In an Event Recount, you will demonstrate or develop your awareness of the motives and/or the behaviour of people. Most Event Recounts are recounts of historical events or personal experiences, or pieces of creative writing. They would usually consist of a description and comments about a chronological sequence of events. The description is normally  factual, whereas the commentary analyses and evaluates.

A typical structure of an Event Recount is:

Introduction

Description of context and introduction to events.

Chronological Sequence of Events Event 1: Description & commentary
Event 2: Description & commentary
Event 3: Description & commentary
...

Conclusion

Summary of comments

Examples of Event Recounts include:

  • accident report
  • account of literature search
  • account of website search
  • biography
  • short story
  • plot synopsis
  • reflective recount
  • report on a disease outbreak

The following tasks will help you understand better about the structure of Event Recounts.

Task 1

Look at the typical structure of an Event Recount above. Drag the stages into the correct order - put the first one at the top.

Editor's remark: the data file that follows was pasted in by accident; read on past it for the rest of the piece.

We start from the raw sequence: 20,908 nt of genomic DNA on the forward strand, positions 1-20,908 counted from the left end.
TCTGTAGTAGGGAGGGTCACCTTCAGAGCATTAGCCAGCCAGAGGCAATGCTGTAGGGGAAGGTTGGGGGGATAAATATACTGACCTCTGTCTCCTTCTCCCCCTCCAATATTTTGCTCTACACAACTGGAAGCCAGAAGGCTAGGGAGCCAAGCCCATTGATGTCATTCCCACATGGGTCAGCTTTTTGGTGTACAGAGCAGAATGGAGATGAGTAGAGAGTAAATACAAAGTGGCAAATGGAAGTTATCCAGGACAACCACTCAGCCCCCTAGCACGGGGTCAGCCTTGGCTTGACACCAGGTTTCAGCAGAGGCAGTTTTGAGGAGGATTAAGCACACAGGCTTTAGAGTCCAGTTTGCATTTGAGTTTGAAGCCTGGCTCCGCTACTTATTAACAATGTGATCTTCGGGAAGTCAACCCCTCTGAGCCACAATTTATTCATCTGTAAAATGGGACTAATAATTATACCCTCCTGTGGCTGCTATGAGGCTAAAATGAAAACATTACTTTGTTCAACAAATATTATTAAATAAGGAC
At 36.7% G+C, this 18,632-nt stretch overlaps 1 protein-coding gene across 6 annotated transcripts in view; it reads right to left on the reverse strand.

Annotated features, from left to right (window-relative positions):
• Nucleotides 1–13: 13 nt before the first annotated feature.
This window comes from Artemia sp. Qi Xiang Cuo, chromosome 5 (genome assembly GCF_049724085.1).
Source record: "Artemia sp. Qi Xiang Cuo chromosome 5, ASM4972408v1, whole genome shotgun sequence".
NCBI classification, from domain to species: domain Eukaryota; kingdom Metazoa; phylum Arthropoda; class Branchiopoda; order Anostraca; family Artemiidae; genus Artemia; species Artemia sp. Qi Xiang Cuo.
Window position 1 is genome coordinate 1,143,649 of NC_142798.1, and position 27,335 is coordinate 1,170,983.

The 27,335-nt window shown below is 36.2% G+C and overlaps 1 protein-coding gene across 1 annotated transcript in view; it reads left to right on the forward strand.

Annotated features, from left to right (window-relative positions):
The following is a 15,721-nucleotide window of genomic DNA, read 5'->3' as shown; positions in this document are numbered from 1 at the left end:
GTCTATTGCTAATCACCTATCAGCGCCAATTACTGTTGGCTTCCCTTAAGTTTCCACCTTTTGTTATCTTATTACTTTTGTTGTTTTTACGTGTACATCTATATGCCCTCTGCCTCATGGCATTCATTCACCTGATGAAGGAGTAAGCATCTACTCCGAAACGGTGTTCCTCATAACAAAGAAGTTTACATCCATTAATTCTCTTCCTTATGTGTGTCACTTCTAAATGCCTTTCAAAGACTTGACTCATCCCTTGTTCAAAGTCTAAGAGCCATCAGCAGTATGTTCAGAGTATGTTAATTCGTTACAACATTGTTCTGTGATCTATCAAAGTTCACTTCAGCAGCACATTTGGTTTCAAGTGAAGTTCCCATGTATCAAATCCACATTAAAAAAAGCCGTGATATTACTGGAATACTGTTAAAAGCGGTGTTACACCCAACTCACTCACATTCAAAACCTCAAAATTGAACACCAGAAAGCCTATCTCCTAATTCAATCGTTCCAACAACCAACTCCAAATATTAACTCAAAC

Exercise

Task 2

Several different types of Event Recount are shown above: accident report, account of literature search, account of website search, biography, short story, plot synopsis, reflective recount, and report on a disease outbreak. Look at Example 1. Which type is represented here?

Exercise

 

Task 3

The main section of an Event Recount is usually a Chronological Sequence of Events. Put the following events from Emily Wilding Davison's life in Example 1 into chronological order. Put the earliest at the top.

Exercise

Task 4

The main section of an Event Recount is usually a Chronological Sequence of Events. Put the following political events in Example 1 into chronological order. Put the earliest at the top.

Exercise

Task 5

The Chronological Sequence of Events stage of an Event Recount includes Description & Commentary. The description is factual and the commentary is based on opinion. Group the following statements from Example 1 according to whether they are fact or opinion.

Exercise

Task 6

Read Example 2. Match the paragraphs in Example 2 to the stages outlined above.

 

Exercise

Task 7

Look at the Chronological Sequence of Events section in Example 2. Put the topics in order chronologically - put the earliest at the top.

 

Exercise

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